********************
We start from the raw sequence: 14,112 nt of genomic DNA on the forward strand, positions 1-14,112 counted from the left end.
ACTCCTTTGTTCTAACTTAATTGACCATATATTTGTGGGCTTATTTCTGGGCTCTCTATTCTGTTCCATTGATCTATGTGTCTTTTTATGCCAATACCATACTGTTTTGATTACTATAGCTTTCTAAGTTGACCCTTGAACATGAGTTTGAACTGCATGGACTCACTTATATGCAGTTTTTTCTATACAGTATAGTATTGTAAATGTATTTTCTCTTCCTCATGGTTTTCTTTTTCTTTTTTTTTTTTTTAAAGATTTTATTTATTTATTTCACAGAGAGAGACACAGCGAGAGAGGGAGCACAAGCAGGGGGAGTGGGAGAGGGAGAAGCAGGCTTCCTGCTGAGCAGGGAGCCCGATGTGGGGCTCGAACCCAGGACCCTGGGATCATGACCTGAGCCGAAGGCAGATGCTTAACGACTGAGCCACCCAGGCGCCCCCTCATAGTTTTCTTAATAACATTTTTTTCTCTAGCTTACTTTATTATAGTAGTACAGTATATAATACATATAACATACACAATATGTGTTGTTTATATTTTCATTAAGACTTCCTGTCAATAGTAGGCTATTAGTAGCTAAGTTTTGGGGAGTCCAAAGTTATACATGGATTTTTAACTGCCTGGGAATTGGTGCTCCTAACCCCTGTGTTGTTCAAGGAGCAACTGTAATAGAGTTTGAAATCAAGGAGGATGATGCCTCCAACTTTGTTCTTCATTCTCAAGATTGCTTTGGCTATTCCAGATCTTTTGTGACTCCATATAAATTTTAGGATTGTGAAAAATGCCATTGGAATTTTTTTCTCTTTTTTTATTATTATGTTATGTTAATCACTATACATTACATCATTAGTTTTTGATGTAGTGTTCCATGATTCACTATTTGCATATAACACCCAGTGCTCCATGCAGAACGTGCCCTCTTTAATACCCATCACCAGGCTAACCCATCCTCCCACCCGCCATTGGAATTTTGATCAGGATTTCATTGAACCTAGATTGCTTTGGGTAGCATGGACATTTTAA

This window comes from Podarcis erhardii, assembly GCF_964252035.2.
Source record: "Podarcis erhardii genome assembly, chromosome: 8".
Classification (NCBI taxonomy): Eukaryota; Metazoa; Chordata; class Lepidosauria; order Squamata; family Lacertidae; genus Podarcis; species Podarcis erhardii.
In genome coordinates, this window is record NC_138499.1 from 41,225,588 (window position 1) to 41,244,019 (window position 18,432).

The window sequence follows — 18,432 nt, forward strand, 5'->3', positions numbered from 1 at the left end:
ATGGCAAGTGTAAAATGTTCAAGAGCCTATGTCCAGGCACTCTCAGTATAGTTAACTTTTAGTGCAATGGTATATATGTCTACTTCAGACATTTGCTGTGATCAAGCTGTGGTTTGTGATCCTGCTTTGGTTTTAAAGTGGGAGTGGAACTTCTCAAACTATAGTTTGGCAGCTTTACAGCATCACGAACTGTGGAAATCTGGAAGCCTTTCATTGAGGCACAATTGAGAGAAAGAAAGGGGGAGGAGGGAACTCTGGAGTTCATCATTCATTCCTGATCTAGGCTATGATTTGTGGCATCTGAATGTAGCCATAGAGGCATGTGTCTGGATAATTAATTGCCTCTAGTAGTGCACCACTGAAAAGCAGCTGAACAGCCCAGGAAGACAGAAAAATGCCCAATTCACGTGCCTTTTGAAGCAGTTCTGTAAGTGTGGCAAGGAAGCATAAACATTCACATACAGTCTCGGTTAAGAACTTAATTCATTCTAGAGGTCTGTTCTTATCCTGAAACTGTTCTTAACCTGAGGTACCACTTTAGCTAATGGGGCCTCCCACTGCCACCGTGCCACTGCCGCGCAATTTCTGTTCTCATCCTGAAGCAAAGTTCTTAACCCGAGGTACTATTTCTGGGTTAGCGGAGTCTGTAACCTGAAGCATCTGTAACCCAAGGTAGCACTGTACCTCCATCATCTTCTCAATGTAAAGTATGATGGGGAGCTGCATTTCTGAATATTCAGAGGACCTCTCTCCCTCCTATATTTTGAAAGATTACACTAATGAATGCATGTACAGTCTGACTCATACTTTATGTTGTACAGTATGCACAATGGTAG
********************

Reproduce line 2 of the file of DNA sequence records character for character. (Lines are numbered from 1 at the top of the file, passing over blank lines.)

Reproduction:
ACTCCTTTGTTCTAACTTAATTGACCATATATTTGTGGGCTTATTTCTGGGCTCTCTATTCTGTTCCATTGATCTATGTGTCTTTTTATGCCAATACCATACTGTTTTGATTACTATAGCTTTCTAAGTTGACCCTTGAACATGAGTTTGAACTGCATGGACTCACTTATATGCAGTTTTTTCTATACAGTATAGTATTGTAAATGTATTTTCTCTTCCTCATGGTTTTCTTTTTCTTTTTTTTTTTTTTAAAGATTTTATTTATTTATTTCACAGAGAGAGACACAGCGAGAGAGGGAGCACAAGCAGGGGGAGTGGGAGAGGGAGAAGCAGGCTTCCTGCTGAGCAGGGAGCCCGATGTGGGGCTCGAACCCAGGACCCTGGGATCATGACCTGAGCCGAAGGCAGATGCTTAACGACTGAGCCACCCAGGCGCCCCCTCATAGTTTTCTTAATAACATTTTTTTCTCTAGCTTACTTTATTATAGTAGTACAGTATATAATACATATAACATACACAATATGTGTTGTTTATATTTTCATTAAGACTTCCTGTCAATAGTAGGCTATTAGTAGCTAAGTTTTGGGGAGTCCAAAGTTATACATGGATTTTTAACTGCCTGGGAATTGGTGCTCCTAACCCCTGTGTTGTTCAAGGAGCAACTGTAATAGAGTTTGAAATCAAGGAGGATGATGCCTCCAACTTTGTTCTTCATTCTCAAGATTGCTTTGGCTATTCCAGATCTTTTGTGACTCCATATAAATTTTAGGATTGTGAAAAATGCCATTGGAATTTTTTTCTCTTTTTTTATTATTATGTTATGTTAATCACTATACATTACATCATTAGTTTTTGATGTAGTGTTCCATGATTCACTATTTGCATATAACACCCAGTGCTCCATGCAGAACGTGCCCTCTTTAATACCCATCACCAGGCTAACCCATCCTCCCACCCGCCATTGGAATTTTGATCAGGATTTCATTGAACCTAGATTGCTTTGGGTAGCATGGACATTTTAA